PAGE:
ADAM SHULL | The Sun
Parts of the old wickets from Dams 52 and 53 sit in view of the new Olmsted Locks and Dam at Olmsted, Ill., (background) in a photo taken two weeks ago.
ADAM SHULL | The Sun
This 66-foot tall shell is to be moved into the Ohio River, where it will become part of the new Olmsted Locks and Dam at Olmsted, Ill. Heavy rains and flooding didn't set back construction of the more than $2 billion project under way by the U.S. Army Corps of Engineers.
OLMSTED, Ill. — On May 11, the lock at Olmsted Locks and Dam in Olmsted, Ill., was 25 feet under water.
Record flooding in the spring along the Ohio River created delays and halted some work on one of the largest construction projects on the busiest stretch of river for commerce in the U.S.
High water forced workers to move equipment on the river bank to higher ground. A main power source to one of the site’s plants was cut off and replaced with a generator.
Some work ground to a halt, unable to be done in high water and rain, meaning some of the site’s 420 workers had to be laid off for weeks, said William Gilmour, the Olmsted project manager for the U.S. Army Corps of Engineers. The corps maintains the nation’s locks and dams.
Through all of that, the work to replace Dams 52 and 53 is still on the same target completion date given last year, Gilmour said.
The completion remains set for 2016 at a cost of just over $2 billion, Gilmour said.
“That’s as solid (an estimate) as I can give pending no more floods, no more droughts and Congress not cutting our money to nothing and the economy staying around where it’s at,” Gilmour said.
News that record flooding didn’t significantly push back construction at Olmsted is welcome to the corps and the marine industry, both eager to replace outdated locks and dams. Dam 52, near Brookport, Ill., was completed in 1928, and is the epitome of what the marine industry calls one of the most antiquated infrastructure systems in America. The outdated locks at Dams 52 and 53 delay commercial river traffic and create significant costs for shippers, costs that are passed on to consumers.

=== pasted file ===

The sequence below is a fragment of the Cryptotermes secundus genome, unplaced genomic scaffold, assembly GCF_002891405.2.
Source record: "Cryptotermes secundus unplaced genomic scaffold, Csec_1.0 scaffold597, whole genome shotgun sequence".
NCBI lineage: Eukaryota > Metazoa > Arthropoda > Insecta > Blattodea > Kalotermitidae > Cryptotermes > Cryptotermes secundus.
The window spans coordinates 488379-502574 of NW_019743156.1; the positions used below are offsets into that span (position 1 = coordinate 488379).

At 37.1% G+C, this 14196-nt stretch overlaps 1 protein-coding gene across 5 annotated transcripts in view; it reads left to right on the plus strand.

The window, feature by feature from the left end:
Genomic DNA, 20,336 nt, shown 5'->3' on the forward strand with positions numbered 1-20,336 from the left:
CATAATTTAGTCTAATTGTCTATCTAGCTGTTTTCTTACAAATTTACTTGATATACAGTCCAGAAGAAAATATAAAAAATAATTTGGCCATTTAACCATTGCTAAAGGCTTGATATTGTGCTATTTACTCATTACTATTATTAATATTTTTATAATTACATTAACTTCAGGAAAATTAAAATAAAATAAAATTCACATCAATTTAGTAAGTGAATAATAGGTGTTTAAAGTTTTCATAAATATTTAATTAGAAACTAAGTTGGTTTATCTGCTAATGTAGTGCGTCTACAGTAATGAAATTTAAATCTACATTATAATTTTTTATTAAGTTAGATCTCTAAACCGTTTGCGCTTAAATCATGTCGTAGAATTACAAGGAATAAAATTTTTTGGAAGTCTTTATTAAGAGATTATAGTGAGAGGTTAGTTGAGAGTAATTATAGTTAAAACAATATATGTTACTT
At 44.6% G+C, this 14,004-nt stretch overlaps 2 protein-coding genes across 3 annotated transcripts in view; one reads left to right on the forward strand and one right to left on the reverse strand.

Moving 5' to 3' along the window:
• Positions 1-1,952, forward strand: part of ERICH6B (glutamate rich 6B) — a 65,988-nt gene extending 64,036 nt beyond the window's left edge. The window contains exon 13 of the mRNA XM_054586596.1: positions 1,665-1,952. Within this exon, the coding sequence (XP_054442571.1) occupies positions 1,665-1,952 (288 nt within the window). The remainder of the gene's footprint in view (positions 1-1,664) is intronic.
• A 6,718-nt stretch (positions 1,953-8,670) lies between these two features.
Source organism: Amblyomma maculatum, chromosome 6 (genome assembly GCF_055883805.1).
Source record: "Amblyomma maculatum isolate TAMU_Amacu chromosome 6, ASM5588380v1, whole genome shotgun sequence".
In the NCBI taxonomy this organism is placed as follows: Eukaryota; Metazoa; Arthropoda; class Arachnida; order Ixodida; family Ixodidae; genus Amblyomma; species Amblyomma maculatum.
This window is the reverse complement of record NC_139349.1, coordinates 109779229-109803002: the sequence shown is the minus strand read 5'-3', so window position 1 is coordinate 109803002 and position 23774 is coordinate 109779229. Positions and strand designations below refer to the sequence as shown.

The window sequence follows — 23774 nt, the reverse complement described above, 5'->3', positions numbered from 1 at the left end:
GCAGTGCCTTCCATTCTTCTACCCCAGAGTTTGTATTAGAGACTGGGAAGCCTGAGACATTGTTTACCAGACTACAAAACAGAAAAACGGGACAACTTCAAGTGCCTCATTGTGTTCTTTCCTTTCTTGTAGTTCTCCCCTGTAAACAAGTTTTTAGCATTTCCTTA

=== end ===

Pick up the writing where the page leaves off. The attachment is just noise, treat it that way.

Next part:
The project was conceived as a $775 million job in 1998 dollars. The corps claimed inconsistent funding has contributed to the delays. Shippers on the river refer to the project as an example of a broken business model for river system maintenance.
“We should be embarrassed by how long it takes us as a country to complete construction projects like this,” said Steve Little, president of Paducah’s Crounse Corp. Little is also chairman of the Inland Waterways Users Board, which advises the federal government on river commerce.
Half of the money for lock-and-dam work comes from congressional appropriations. The other half comes from the $85 million that barge companies pay annually in diesel fuel taxes. Commercial waterway users pay a 20-cent-per-gallon fuel tax that goes into a trust. That trust fund was down to $38 million as of April, according to the users board. The fund is in jeopardy of being emptied, and its diminutive total has the corps slowing down on projects around the country.
The corps can only afford to continue work at Olmsted, and rehabilitation work at Markland Locks and Dam in the Louisville district, and at Emsworth Locks and Dam in Pennsylvania, according to Carol Labashosky, corps spokeswoman in Louisville.
Labashosky said the corps received $142.9 million in that past fiscal year for the Olmsted project. Gilmour said the corps is requesting $150 million for 2012.
Gilmour said workers should complete the tainter gate, which controls water flow for the Olmsted Dam, by 2012. Last year, workers installed five of the six shells, some as large as 124-foot by 115-foot, needed to build the gate.
Little led a study alongside the corps looking at why the funding system for waterway projects is broken and how it can be fixed. The resulting report, given to Congress and the assistant secretary of the Army, recommended an increase to the fuel tax, and more money (about $270 million) from Congress to provide more steady funding.
The users board approved the report, which 20 U.S. senators and 200 companies support.
“It’s in the administration’s lap,” Little said about the report. “We’re still waiting for a response.”
Contact Adam Shull, Sun business editor, at 270-575-8653.